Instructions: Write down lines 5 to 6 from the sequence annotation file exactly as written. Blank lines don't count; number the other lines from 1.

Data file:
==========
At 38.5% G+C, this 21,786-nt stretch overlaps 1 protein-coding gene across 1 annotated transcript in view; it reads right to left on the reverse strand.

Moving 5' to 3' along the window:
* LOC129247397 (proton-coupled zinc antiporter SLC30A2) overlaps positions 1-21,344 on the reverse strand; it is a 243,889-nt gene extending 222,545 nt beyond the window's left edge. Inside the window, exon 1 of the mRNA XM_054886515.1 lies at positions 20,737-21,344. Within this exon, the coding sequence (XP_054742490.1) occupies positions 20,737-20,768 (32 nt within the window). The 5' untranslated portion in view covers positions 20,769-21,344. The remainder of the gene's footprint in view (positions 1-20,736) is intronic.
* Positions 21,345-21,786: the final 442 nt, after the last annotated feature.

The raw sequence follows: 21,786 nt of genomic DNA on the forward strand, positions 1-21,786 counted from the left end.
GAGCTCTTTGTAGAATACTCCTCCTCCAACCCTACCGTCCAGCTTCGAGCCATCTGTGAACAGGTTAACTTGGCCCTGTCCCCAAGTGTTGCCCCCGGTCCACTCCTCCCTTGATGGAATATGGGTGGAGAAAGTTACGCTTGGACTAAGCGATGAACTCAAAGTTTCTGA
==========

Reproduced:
The raw sequence follows: 21,786 nt of genomic DNA on the forward strand, positions 1-21,786 counted from the left end.
GAGCTCTTTGTAGAATACTCCTCCTCCAACCCTACCGTCCAGCTTCGAGCCATCTGTGAACAGGTTAACTTGGCCCTGTCCCCAAGTGTTGCCCCCGGTCCACTCCTCCCTTGATGGAATATGGGTGGAGAAAGTTACGCTTGGACTAAGCGATGAACTCAAAGTTTCTGA